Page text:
This is Springsteen’s only album of recorded songs of other artist’s songs. It honours 87 year-old Pete Seeger, political activist, protest singer and populariser of America’s folk heritage. It’s like Springsteen is saying ‘Hey they aint my songs. But listen to the story’.
The music swings between Hill Billy to New Orleans jazz. It crashes, bangs and whistles, you know you are in a war then in a huge demonstration of anger against the war in Iraq.
The sound is gutsy and gritty as well as lyrically excellent. This is one angry album and artist, clearly anti war, perhaps the best anti war album ever.
Many tracks have a religious bent, as much American folk does, but that is the disguise for sedition. In ‘Oh, Mary, don’t you weep’, the line ‘Pharaoh’s army got drowned’ is a clear reference to a powerful army getting destroyed in the Middle East. And again ‘One of these nights bout 12 o’clock this world is gonna rock.’
But it is not just an album that reflects billions of peoples anger against the US led war on Iraq and threats of one against Iran, it’s also an album of working class struggle, pain, loss and hope hence the title ‘We Shall Overcome’.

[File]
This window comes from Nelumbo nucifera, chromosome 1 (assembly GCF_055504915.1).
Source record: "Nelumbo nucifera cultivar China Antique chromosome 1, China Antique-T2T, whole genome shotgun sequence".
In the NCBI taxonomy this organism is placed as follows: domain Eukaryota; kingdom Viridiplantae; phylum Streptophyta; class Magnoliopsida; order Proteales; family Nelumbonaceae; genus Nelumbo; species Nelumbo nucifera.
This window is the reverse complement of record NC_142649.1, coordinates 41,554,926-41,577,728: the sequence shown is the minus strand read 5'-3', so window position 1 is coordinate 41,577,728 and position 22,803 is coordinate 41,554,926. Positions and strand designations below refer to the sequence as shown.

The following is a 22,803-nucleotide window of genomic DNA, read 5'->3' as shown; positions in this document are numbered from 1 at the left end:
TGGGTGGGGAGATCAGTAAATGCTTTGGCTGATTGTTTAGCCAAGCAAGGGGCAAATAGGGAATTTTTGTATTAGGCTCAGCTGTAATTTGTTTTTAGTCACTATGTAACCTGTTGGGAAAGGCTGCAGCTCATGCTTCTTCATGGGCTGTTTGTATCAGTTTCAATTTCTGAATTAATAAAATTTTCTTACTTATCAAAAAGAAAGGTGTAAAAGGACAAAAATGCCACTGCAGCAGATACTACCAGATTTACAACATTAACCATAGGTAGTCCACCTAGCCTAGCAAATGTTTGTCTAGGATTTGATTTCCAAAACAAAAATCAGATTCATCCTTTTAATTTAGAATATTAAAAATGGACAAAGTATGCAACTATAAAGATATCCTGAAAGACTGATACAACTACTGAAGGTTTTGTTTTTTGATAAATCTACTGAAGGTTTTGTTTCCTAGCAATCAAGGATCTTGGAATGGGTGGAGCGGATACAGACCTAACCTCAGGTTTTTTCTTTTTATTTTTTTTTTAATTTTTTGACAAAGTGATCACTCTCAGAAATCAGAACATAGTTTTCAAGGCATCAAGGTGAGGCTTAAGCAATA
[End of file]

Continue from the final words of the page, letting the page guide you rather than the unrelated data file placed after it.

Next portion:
Springsteen is no socialist, although he has always been openly anti war and pro worker, he has given to striking miners not only in the USA but also supported striking Liverpool Dockers in the UK. He has for decades been the hero of the American working class.
Many more artists need to make a stand on these important issues, ‘The Boss’ as he is reluctantly known, needs to be saluted for a brave stance he has taken. Yes he is a multi millionaire, but his roots have always been with workers everywhere and his message is clear.
Springsteen has a message for socialists and workers internationally. In the hymn-derived civil rights anthem ‘Eyes on the prize’ he sings ‘Keep your eyes on the prize, hold on, hold on. The very moment we thought we was lost, Dungeon shook and the chains come off.. Only thing that we did wrong was stayin’ in the wilderness so long. Only thing that we did right was the day we begun to fight.’
Get the album and be inspired, you may even start dancing.
By John Gowland